Instead, for some reason, we continue to define our discipline narrowly, focusing on literature and the analysis of it, though sometimes we expand that to include the creation of literature, as well. While it's true that we offer a wide variety of courses that include sub-areas, such as film and linguistics, those of us who do not teach those courses still speak of English as if the discipline had not changed in fifty years. For example, the 2002 work English Studies, which was clearly compiled as a textbook for beginning English majors, completely ignores teaching and linguistics, while only three of the seventeen chapters focus on film and creative writing. Though Toby Fulwiler and William A. Stephany argue that this work contains the subjects that they “consider basic to study in contemporary Departments of English” and that “students taking their first college course in English will find this book worthwhile [,and e]nglish majors will find it essential” (xiii), ignoring swaths of the discipline makes one wonder what impression students will be left with as far as the breadth of our discipline goes. Along the same lines as English Studies, in “The English Coalition and the English Major,” the English Coalition makes five recommendations to provide coherence to English studies. Four of the five focus on reading literature and literary criticism, while the one on writing only tangentially touches on creative writing. Teaching is ignored, as are all other sub-areas of the discipline. Providing coherence by ignoring the breadth of the subject matter will only limit our students' views of what they are majoring in.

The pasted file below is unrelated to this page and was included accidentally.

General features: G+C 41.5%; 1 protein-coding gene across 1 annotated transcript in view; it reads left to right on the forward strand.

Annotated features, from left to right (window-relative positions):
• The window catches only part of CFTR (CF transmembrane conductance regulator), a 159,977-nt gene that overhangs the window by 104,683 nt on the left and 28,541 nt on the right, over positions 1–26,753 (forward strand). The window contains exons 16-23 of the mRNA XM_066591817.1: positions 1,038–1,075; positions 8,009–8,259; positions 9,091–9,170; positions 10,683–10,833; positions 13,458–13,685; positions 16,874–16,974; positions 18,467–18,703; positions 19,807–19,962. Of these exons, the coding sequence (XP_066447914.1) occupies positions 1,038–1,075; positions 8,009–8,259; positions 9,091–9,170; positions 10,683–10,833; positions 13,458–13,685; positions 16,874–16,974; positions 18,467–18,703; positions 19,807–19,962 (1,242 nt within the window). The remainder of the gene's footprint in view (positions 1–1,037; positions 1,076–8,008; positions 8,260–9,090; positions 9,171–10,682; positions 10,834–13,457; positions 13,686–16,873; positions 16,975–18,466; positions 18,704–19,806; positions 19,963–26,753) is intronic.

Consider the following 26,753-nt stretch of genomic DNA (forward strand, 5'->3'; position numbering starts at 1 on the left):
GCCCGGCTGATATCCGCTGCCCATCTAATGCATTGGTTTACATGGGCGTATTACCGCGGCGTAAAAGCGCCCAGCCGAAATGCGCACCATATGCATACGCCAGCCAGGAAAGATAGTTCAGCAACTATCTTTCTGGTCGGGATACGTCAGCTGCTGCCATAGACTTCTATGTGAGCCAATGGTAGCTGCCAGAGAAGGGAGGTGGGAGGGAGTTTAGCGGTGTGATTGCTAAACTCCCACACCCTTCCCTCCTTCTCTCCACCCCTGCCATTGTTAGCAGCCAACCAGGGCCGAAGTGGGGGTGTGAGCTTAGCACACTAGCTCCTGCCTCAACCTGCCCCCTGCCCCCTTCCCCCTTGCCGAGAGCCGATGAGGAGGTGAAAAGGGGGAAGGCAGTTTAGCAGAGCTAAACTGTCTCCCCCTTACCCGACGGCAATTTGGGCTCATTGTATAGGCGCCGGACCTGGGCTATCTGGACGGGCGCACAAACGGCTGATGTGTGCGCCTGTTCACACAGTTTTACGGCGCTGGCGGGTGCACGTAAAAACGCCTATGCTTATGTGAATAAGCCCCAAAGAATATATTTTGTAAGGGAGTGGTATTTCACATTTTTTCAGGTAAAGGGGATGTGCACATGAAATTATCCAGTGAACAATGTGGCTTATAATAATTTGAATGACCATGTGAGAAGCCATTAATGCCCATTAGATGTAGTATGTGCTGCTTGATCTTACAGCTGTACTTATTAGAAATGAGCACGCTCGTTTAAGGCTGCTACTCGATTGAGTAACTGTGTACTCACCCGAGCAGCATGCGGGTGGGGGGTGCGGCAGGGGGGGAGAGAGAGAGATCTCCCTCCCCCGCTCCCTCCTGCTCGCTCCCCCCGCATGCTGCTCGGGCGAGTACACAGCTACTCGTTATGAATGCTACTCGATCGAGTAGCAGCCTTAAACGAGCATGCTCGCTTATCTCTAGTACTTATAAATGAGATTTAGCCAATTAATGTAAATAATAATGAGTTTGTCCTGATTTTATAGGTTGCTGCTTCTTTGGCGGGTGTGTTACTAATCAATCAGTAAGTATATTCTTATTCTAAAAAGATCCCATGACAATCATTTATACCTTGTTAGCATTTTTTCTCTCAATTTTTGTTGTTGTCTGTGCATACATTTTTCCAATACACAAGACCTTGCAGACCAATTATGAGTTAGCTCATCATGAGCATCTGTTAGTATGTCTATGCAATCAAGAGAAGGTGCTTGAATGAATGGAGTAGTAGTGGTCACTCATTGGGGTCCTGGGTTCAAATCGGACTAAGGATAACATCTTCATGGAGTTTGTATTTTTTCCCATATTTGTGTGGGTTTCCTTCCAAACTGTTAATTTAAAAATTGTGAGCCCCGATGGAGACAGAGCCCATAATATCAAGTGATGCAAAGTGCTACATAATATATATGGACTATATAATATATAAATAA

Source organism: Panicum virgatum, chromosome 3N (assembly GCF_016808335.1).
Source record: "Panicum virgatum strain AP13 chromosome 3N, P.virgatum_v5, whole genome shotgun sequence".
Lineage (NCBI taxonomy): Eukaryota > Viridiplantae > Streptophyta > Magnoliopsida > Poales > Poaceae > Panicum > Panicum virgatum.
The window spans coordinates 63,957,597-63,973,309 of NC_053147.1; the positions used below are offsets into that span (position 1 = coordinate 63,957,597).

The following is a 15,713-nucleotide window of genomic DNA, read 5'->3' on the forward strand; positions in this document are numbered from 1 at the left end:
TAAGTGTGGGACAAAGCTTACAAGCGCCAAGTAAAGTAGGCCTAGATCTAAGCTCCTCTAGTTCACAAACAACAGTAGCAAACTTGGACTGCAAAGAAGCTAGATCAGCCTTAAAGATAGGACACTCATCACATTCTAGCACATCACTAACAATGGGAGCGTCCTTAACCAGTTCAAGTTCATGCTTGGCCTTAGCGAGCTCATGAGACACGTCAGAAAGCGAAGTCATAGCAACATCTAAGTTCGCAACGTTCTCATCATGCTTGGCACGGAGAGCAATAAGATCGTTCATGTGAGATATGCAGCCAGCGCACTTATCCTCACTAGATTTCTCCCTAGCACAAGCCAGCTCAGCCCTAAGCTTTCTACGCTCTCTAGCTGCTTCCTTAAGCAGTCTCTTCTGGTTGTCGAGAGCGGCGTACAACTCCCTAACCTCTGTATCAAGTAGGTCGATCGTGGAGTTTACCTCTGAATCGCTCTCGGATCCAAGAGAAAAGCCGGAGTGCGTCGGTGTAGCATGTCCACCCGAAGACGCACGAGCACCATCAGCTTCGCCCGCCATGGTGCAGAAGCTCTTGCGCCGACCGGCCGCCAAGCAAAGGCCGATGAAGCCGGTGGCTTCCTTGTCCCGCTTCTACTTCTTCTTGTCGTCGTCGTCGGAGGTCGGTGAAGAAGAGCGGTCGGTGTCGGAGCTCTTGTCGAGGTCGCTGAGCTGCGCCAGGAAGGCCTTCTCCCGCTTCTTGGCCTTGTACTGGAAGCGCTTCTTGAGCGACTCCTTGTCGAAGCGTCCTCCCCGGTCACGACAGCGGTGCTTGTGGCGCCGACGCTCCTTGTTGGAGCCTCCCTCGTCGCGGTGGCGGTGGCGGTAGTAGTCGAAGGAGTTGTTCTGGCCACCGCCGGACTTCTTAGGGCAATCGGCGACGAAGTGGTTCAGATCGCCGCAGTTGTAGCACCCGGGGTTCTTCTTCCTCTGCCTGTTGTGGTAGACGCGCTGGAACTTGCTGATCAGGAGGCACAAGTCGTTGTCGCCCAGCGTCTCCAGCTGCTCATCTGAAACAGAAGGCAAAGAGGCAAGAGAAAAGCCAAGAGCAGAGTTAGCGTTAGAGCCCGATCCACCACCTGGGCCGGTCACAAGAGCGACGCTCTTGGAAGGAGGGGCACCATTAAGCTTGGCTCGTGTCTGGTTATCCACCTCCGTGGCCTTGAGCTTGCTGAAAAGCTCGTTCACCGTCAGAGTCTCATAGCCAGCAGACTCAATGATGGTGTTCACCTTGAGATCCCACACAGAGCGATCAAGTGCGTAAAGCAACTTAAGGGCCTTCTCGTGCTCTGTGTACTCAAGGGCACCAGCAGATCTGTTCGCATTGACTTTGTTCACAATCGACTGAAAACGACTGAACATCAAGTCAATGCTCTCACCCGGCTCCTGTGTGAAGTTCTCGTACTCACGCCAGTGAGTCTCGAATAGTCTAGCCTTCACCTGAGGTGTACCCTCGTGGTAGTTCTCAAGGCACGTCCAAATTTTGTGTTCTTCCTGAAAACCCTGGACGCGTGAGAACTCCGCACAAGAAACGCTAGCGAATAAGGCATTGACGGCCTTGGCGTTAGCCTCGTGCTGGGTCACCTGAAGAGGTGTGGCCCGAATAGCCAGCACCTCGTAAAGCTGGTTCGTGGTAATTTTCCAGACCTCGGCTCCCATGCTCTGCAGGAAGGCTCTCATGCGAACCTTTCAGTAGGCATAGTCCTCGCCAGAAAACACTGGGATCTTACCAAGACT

This type of omission runs throughout discussions of our discipline over the past thirty years, precisely the time period in which we have been expanding what we think of as "English." In Orange's 1979 work English as a Pre-Professional Major, he quotes a junior in college who asks, “Why do not high school and college counselors make these facts known? Why did I have to wait until my third year of college to find out that English majors can do something besides teach or work on a newspaper staff? It seems to me that in this age of growing unemployment, people in the world of education should try harder to communicate to students all the possibilities of their major” (18-19). The mention of high levels of unemployment still connects to our graduating students today, whom we continue to train for graduate school at a time when the job market for English PhDs is near historic lows, or we leave them to fall back on teaching, ignoring the other options.